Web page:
Shared Assets led a week-long training course for early stage researchers on collaborative working and working with communities. Read Kate’s blog to find out more.
We’ve been looking for chance to work with Alex Franklin ever since she came to Shared Assets’ very first event in 2012, and we realised how closely aligned her research interests were to our mission. So we were really pleased when she asked us to be partners in a new EU-funded training network that she was pulling together.
RECOMS is an EU (Marie Curie) funded “innovative training network”. It is funding 15 early stage research fellows to do PhDs in subjects relating to resourceful and resilient communities. The fellows are based in different northern European universities, but come from all over the world – from Mexico, China, the USA, Spain, Finland, Romania, the UK and more.
RECOMS kicked off with an initial meeting in Vaasa, Finland, which Kate was very excited to attend.
The second training event was held in February in Coventry, and Shared Assets facilitated the fellows undertaking some live “action learning” projects. The aim was to give the students both an opportunity to understand Coventry better, and to learn about collaborative practice, action research and group working through direct experience.
We kicked off on Sunday afternoon (after an obligatory and substantial Sunday roast!), thinking about some of the key considerations involved in collaboration. This was particularly interesting for us: it’s our bread and butter, really, working in collaborative situations with groups of people, and it was a great opportunity to reflect on how we do that. I pulled together a workbook with some key concepts, including ways of getting to an agreed core purpose and ways of thinking about roles.
Through some fun exercises and discussion, we teased out some of the crucial issues involved in collaboration – particularly getting to recognise how you as an individual act in groups, and what impacts that might have. A key concept that we draw upon regularly, and that we introduced to the fellows, is that of double loop learning, getting into the habit of questioning your underlying assumptions and beliefs about any given situation or person.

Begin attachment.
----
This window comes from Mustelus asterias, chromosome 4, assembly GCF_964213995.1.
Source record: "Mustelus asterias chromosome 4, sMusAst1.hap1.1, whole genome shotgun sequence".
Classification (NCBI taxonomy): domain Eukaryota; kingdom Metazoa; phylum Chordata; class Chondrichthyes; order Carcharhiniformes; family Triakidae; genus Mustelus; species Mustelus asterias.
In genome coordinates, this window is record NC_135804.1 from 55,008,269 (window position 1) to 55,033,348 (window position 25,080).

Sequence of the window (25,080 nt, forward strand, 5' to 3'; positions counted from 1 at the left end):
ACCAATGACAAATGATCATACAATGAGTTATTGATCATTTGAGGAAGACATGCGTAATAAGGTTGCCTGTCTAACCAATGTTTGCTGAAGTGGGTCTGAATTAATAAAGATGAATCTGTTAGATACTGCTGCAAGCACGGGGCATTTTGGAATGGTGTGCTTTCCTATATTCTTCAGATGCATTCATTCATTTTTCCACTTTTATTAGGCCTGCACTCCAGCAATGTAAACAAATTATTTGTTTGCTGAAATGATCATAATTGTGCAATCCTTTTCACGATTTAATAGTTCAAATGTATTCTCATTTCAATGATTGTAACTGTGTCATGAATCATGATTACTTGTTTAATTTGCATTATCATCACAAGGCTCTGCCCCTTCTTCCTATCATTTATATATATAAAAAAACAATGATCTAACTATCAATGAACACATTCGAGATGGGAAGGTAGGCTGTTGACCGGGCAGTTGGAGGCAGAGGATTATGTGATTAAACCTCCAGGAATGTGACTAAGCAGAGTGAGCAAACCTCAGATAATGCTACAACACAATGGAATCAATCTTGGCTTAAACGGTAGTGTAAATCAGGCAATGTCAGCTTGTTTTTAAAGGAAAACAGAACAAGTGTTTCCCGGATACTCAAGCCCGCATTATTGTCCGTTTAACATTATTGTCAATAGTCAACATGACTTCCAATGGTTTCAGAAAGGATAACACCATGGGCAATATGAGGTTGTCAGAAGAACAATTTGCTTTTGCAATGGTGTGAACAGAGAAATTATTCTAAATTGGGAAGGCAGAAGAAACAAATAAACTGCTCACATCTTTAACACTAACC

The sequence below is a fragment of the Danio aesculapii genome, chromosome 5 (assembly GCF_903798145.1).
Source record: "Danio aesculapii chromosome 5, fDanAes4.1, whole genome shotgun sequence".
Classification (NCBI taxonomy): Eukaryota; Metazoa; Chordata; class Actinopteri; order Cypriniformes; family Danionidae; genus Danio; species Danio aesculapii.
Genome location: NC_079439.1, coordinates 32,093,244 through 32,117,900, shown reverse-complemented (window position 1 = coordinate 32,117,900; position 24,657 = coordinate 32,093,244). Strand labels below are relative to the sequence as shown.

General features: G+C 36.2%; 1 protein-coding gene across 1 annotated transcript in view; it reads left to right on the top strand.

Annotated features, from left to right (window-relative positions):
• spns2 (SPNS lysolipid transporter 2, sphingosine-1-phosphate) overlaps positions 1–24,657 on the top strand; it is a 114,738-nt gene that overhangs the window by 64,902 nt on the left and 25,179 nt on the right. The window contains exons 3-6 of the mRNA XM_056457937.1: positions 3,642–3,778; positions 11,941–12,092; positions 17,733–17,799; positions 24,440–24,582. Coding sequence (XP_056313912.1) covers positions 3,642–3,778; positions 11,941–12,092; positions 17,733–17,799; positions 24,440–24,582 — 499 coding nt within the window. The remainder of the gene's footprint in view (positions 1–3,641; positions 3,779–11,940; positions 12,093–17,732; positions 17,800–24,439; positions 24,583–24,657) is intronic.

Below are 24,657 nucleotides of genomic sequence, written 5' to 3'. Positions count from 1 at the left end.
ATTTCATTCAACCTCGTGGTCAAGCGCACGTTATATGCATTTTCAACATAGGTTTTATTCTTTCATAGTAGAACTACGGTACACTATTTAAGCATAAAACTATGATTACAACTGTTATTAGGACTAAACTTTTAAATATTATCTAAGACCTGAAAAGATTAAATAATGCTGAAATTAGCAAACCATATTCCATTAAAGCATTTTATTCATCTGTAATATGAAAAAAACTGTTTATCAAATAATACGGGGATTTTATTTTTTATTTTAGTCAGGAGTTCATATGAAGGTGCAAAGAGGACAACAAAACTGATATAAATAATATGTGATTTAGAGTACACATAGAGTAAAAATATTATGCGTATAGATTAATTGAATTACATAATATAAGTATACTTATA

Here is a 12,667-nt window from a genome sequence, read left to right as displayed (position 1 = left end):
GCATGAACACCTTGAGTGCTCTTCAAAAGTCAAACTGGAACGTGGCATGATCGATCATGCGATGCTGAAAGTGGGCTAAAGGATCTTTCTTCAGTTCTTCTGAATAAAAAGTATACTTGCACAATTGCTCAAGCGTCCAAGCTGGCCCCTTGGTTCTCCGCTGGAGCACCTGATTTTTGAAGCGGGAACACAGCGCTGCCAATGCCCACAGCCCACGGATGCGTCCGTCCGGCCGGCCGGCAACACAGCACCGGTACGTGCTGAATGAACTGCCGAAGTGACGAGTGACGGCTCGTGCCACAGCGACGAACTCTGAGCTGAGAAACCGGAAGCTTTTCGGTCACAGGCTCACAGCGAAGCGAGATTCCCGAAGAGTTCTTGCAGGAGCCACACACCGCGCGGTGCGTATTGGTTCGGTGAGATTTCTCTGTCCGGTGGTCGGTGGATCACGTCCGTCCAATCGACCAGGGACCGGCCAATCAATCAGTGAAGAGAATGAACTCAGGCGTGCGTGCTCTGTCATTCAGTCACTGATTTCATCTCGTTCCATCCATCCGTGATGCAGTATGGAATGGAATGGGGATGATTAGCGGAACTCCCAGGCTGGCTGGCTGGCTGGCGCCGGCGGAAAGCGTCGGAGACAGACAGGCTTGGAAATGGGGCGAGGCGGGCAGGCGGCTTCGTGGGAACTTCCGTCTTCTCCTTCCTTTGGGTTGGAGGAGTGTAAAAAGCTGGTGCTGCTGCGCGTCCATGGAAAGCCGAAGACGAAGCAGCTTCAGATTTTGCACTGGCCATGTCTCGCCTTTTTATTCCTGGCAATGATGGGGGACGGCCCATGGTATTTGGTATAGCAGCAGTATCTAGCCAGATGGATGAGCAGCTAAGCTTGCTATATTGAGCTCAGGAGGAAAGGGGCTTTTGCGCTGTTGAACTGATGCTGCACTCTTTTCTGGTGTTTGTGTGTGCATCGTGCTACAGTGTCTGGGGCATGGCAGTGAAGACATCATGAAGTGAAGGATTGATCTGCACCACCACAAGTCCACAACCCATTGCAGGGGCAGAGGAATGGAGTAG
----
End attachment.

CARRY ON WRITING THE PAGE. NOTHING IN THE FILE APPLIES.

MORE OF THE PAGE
The projects themselves were nicely meaty. One group explored how to make Feeding Coventry’s Food Charter more effective. One looked at how the Coventry City of Culture programme might support agroecological food growing on public land. The final group worked on a strategy for a land-based social enterprise to supply the university’s caterer. All of these are real projects, and have the potential for quite radical solutions and change, while needing to engage with the power structures and institutions present in the city.
The fellows are all incredibly bright and engaged and it was a real pleasure to watch them take on these tasks with gusto – they engaged with local stakeholders, carried out some primary research, and embraced the process of collaboration enthusiastically and thoughtfully. The week finished with each group presenting their ideas to a panel of local stakeholders, who were really impressed with what they came up with in such a short time. As one of the participants put it, “In the end, our action learning project didn’t only teach us how to research or communicate – it helped us to grow as a RECOMS community. Becoming a community is not an easy process. It requires patience and negotiation; effort and care. We learned that working with and growing communities of becoming requires first becoming a community. This means inspiring ourselves and others to ask big questions about personal things and picking each other up where we are at.”
We are going to be hosting some of the fellows on secondments over the next couple of years and are really excited about working with them to progress some of these ideas.